Unless banks ease their lending covenants, Britain's Wolseley Plc will need to close Stock Building Supply, America's No. 2 LBM operation, if it hopes to survive, the investment firm Goldman Sachs said in an analysis made public yesterday.
Goldman made its comments while lowering its rating on Wolseley to "sell" from "neutral." Several London-based news services are reporting that Wolseley is expected any day now to announce a 1 billion pound sterling ($1.4 billion) rights issue to help it meet its loan terms.
"We calculate that in order to stay comfortably within its banking covenants, Wolseley will need to issue between 750 million and 1 billion pounds of equity and close its loss-making Stock business," Goldman's report said. It noted that a rights issue would dilute the value of current Wolseley shares and, by itself, would only narrowly push Wolseley back into compliance with its banking covenants, leaving it little room to maneuver and no ability to buy weaker competitors. At the same time, "the benefit from closing a loss-making business (i.e., Stock) would more than offset any potential dilution from an equity issue in the near term, but would remove the longer-term benefits that would have accrued from the eventual upswing in the U.S. residential markets."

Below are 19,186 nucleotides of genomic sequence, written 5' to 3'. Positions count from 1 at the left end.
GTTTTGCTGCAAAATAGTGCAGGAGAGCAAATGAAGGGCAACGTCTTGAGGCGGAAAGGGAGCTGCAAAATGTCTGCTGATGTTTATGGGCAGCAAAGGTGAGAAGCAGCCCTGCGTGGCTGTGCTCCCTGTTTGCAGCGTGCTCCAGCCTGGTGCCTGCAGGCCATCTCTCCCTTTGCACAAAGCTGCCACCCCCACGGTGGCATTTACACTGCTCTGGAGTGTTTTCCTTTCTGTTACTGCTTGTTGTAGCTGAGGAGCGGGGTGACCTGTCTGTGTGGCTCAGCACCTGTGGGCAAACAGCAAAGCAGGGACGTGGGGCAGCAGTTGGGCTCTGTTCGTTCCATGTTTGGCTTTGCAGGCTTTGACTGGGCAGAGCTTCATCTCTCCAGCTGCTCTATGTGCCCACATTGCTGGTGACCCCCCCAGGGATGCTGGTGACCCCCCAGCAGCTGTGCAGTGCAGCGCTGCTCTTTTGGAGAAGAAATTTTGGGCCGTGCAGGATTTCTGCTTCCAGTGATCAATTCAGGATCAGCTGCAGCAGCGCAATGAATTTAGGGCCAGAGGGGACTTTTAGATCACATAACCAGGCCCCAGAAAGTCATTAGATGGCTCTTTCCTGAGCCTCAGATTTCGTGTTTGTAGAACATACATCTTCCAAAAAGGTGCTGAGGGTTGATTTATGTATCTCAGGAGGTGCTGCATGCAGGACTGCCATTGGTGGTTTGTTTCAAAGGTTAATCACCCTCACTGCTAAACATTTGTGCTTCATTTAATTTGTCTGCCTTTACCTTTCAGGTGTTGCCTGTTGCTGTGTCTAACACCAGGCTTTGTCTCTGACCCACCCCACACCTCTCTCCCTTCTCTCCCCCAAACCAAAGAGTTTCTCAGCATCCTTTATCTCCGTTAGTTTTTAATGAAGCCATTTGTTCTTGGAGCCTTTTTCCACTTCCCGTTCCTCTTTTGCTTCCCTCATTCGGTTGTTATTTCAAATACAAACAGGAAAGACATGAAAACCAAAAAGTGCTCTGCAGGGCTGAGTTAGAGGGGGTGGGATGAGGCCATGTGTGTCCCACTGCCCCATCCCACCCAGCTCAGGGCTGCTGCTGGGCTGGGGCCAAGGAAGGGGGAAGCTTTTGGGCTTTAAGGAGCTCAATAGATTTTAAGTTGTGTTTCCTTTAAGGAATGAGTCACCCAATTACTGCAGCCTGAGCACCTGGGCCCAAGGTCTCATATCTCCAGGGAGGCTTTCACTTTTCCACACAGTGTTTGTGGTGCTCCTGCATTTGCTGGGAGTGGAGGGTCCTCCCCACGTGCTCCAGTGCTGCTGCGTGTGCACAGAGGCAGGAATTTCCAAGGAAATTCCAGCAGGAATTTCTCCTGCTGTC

The Dow Jones News Service reported that Wolseley has debts totaling 3 billion pounds. The Independent of London quoted Howard Seymour, an analyst at Numis Securities in London, as saying that a rights issue without definitive action on Stock is unlikely to be successful.
In January, Wolseley announced that Stock recorded an operating loss of $110 million for September through December 2008, double what it did a year before. In October, Stock launched a $225 million restructuring effort in which it closed 86 facilities, cut 3,000 jobs, and exited 16 markets in six states.
In a ProSales interview with Stock executives during the International Builders' Show, Stock president Joe Appelmann said Stock now has 207 facilities and just fewer than 8,700 employees in 52 markets. That's a marked drop from its 363 facilities and 13,120 workers at the start of 2008.
Stock ranks second on the ProSales 100 list of the nation's largest LBM operations, with sales in 2007 totaling $4.7 billion, 94% of them to professional builders.
Craig Webb is editor of ProSales magazine.